• Communicate with final consumers in Europe on an emotional level by providing specific information on the effects of your sustainable approach in your country or community.
  • Familiarise yourself with the ETI base code to check what ETI members require from their suppliers. This is especially relevant if you are targeting British market.
  • Do a self-assessment through the producer starter kit from BSCI website.
  • Ask your farmers to fill in the Farmer Self Assessment by the Sustainable Agriculture Initiative to check how sustainable their production is.
  • Consider defining and implementing your own code of conduct. This is not required by buyers, but may be a good way to show potential buyers your views on corporate responsibility. Refer to the code of practice of the Fruit Juice Association (AIJN) for inspiration. The AIJN represents a large share of the European fruit juice producers.
  • Consider implementing management systems such as ISO14001 (environmental aspects), OHSAS 18001 (occupational health and safety), ISO 26000 (a comprehensive system including all social responsibility aspects) or SA 8000 (labour and working conditions). Those systems are good ways to address sustainability and possibly gain a competitive advantage. Research with your buyer whether this is appreciated.
  • Invest in building a good relationship with your buyer, invite them at the production location, and go into dialogue, to build trust and a long-term relationship.
  • Check the Fair Trade Standards relevant for your production, processing and trade.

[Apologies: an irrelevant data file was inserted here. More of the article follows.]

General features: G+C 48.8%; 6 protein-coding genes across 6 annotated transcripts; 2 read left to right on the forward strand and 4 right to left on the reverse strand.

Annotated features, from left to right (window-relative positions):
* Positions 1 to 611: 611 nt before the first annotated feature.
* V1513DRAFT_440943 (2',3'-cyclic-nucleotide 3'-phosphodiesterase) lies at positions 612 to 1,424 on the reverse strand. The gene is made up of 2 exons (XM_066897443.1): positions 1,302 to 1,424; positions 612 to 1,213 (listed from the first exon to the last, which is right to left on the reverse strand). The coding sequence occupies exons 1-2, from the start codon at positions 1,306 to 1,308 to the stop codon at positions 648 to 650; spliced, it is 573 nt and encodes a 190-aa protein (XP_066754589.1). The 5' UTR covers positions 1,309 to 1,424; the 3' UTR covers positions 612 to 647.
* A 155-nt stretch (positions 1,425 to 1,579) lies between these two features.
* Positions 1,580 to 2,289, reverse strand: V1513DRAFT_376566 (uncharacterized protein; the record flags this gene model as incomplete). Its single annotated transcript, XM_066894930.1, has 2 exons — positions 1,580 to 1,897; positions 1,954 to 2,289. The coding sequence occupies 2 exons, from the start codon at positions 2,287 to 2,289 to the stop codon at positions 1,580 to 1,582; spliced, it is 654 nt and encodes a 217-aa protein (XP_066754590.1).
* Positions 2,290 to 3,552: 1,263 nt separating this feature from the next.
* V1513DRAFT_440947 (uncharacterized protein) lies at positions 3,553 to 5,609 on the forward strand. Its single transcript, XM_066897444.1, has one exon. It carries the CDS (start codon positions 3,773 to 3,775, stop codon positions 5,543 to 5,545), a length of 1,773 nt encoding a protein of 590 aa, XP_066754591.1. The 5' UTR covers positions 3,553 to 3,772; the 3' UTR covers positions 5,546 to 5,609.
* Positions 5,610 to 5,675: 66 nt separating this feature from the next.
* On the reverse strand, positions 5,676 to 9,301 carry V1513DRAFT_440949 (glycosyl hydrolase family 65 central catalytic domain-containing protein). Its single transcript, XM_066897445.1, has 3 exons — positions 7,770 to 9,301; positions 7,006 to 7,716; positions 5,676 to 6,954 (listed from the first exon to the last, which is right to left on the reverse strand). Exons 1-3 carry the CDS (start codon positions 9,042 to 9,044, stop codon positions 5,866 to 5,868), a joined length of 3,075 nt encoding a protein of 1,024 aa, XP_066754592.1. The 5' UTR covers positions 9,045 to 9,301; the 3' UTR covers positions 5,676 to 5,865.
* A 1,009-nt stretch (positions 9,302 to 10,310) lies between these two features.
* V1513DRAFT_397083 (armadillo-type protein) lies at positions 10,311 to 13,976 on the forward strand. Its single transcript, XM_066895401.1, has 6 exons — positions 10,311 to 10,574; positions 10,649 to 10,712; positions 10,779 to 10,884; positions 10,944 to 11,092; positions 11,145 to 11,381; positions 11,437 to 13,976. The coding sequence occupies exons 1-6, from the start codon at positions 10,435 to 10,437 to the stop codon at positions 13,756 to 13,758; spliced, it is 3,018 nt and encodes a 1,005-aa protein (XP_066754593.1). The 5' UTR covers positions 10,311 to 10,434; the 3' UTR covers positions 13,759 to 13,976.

3 . What are the requirements for niche markets?

Fulfilling requirements for organic products give opportunities for growing organic market segment

Organic processed fruit and vegetables and edible nuts are produced and processed by natural techniques (like crop rotation, biological crop protection, green manure, compost).

The market for organic food in Europe is still growing in double digits in sales volume, making the EU the second largest market for organic products after the USA. This trend is evident in several market segments, especially as consumers look for natural food containing less or no residues of pesticides and produced in a more sustainable way, which makes people feel that they are contributing to a better world.

To market processed fruit and vegetables and edible nuts as organic in Europe, they must be grown using organic production methods according to the European legislation. Growing and processing facilities must be audited by an accredited certifier before you may put the European Union’s organic logo on your products, as well as the logo of the standard holder, for example, Soil Association in the United Kingdom and Naturland in Germany.

European Union authorities can require increased control of imported organic products from non-member states.

Note that importing organic products is only possible with an electronic certificate. A new system of electronic certificates for imports of organic products became applicable on 19 April 2017. It replaces the paper-based certificate of inspection that had been in place since 2008.


Ethnic, niche markets certification

The Islamic dietary laws (Halal) and the Jewish dietary laws (Kosher) propose specific restrictions in diets. If you want to focus on Jewish or Islamic ethnical niche markets, you should consider implementation of Halal or Kosher certification schemes.


  • If you are focusing on the Jewish or Islamic market within Europe, you should become familiar with certification procedures. You can find answers from Halal or Kosher organisations such as the certification agency OU Kosher or the Halal Food Council of Europe.

Please review our market information disclaimer

Follow us for the latest updates